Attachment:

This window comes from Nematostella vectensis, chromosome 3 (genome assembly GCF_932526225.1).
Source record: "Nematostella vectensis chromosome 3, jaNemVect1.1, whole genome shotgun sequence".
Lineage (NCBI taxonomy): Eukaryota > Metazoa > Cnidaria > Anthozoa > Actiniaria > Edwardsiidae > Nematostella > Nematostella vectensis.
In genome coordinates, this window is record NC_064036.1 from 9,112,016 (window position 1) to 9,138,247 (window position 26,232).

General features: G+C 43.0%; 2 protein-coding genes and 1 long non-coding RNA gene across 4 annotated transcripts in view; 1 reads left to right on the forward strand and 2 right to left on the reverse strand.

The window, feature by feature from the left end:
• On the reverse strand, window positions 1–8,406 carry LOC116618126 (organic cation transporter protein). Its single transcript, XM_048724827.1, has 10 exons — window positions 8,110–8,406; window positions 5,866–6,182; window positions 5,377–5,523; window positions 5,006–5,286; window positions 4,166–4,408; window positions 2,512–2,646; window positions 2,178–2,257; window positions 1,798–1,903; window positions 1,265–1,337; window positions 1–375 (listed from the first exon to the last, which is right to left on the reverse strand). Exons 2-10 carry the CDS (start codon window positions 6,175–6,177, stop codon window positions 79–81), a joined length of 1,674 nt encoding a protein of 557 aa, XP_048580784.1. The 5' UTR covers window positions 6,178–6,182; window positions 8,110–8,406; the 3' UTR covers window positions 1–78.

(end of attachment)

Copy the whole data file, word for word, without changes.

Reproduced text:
This window comes from Nematostella vectensis, chromosome 3 (genome assembly GCF_932526225.1).
Source record: "Nematostella vectensis chromosome 3, jaNemVect1.1, whole genome shotgun sequence".
Lineage (NCBI taxonomy): Eukaryota > Metazoa > Cnidaria > Anthozoa > Actiniaria > Edwardsiidae > Nematostella > Nematostella vectensis.
In genome coordinates, this window is record NC_064036.1 from 9,112,016 (window position 1) to 9,138,247 (window position 26,232).

General features: G+C 43.0%; 2 protein-coding genes and 1 long non-coding RNA gene across 4 annotated transcripts in view; 1 reads left to right on the forward strand and 2 right to left on the reverse strand.

The window, feature by feature from the left end:
• On the reverse strand, window positions 1–8,406 carry LOC116618126 (organic cation transporter protein). Its single transcript, XM_048724827.1, has 10 exons — window positions 8,110–8,406; window positions 5,866–6,182; window positions 5,377–5,523; window positions 5,006–5,286; window positions 4,166–4,408; window positions 2,512–2,646; window positions 2,178–2,257; window positions 1,798–1,903; window positions 1,265–1,337; window positions 1–375 (listed from the first exon to the last, which is right to left on the reverse strand). Exons 2-10 carry the CDS (start codon window positions 6,175–6,177, stop codon window positions 79–81), a joined length of 1,674 nt encoding a protein of 557 aa, XP_048580784.1. The 5' UTR covers window positions 6,178–6,182; window positions 8,110–8,406; the 3' UTR covers window positions 1–78.